2007, Mr. Orlando said the Turnpike Authority is in the process of
expediting the DEP permitting process for that project. Ideally, he said, the widening project
would begin in late 2009 with a projected completion in 2013.
As for the Water Quality Certificate permit needed for the Route 92
project, Mr. Orlando reiterated that the
project is definitely "on the backburner."
He added, "We're not going to be
running down to the DEP tomorrow (for the proposed Route 92 permit).
We're focused on the widening."
In the final EIS, the Corps noted, "The purpose of NJTA's Route 92
project is to improve regional mobility, especially east-west mobility,
for the central New Jersey area in and around southwestern Middlesex
County and northeastern Mercer County." There does not exist at this
time, the report said, a connecting highway between Route 1 and the
turnpike, which run parallel to each other for a nearly 25-mile stretch
between New Brunswick and Trenton.
"My understanding is that the document is certainly not unfavorable to
the roadway going forward," said Plainsboro Mayor Peter Cantu, long an
outspoken proponent of the proposed 6.7-mile toll road, who said he was
aware of the report on Thursday but had not yet reviewed the document.
"Our position has been for years that any rational study of this will
not only support the need for the roadway, but also support that it is
the best solution."
The mayor said Plainsboro is likely to weigh in on the final EIS,
continuing a more than 20-year involvement in the highly controversial
Like Mayor Cantu, Princeton Township Mayor Phyllis Marchand said she
had not yet seen the final report and was hesitant to comment prior to
Provided the report does not indicate the proposed roadway would be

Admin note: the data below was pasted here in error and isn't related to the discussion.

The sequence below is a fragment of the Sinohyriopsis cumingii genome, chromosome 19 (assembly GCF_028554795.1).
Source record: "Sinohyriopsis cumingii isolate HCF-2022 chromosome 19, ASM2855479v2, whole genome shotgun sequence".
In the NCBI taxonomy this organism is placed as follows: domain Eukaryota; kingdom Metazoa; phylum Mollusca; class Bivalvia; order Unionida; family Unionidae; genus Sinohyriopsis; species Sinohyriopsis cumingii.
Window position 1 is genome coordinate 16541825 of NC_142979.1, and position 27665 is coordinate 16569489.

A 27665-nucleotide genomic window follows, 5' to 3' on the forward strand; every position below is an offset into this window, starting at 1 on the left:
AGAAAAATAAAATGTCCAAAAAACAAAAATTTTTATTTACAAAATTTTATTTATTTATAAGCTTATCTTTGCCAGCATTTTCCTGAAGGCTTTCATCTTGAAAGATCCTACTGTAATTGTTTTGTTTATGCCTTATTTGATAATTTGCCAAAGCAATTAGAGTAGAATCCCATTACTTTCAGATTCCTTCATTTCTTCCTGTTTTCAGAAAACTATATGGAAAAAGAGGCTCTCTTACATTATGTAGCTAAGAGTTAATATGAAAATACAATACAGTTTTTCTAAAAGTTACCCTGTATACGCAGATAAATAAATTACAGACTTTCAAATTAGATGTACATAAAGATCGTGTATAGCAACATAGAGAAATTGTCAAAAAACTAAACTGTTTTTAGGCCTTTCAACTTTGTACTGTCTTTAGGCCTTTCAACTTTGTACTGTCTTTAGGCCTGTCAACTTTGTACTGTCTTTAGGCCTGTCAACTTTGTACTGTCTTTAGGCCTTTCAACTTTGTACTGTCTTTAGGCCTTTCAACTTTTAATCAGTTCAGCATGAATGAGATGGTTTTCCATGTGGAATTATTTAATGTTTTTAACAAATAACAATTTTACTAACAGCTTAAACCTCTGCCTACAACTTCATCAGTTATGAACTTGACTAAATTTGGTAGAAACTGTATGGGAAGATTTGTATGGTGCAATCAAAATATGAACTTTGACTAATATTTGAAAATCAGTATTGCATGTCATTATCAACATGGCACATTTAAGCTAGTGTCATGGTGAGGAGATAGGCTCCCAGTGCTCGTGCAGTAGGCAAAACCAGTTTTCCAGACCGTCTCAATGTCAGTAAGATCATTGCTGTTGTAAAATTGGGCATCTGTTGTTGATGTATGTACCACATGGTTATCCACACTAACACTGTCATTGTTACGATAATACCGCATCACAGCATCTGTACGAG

"environmentally destructive," Mayor Marchand said she believed the
community and the Regional Planning Board of Princeton would continue
to endorse Route 92, as they have in the past. Historically, both
Princetons, Cranbury, West Windsor and Plainsboro have been in favor of
the project, while South Brunswick, Franklin, Montgomery, Rocky Hill,
Hillsborough, Hopewell Township and Hopewell Borough have opposed it.
South Brunswick Mayor Frank Gambatese
was less than thrilled with the report.
"I think what the Army Corps did was
punt here," he said, at the same time offering his support for
the Turnpike Authority?s decision to divert funds to the widening
"I would've liked to have seen (the Corps) come down on the side of
'no, this isn't a good thing to do.'"
As for the actual environmental impacts of Route 92, the majority of
the wetlands affected by the project would be in the Devil's Brook
wetland complex, according to the report, which is part of a roughly
1,650-acre forested area in South Brunswick and Plainsboro. The proposed Route 92 would cross the
southern half of the Devil's Brook wetland area, and the project would
necessitate filling 12 acres of wetlands. The route would also cross the northern
portion of the Plainsboro Preserve.
Officials from the New Jersey Audubon Society and the Army Corps of
Engineers could not be reached for comment Thursday.
South Brunswick Post Staff Writer Bill Greenwood contributed to this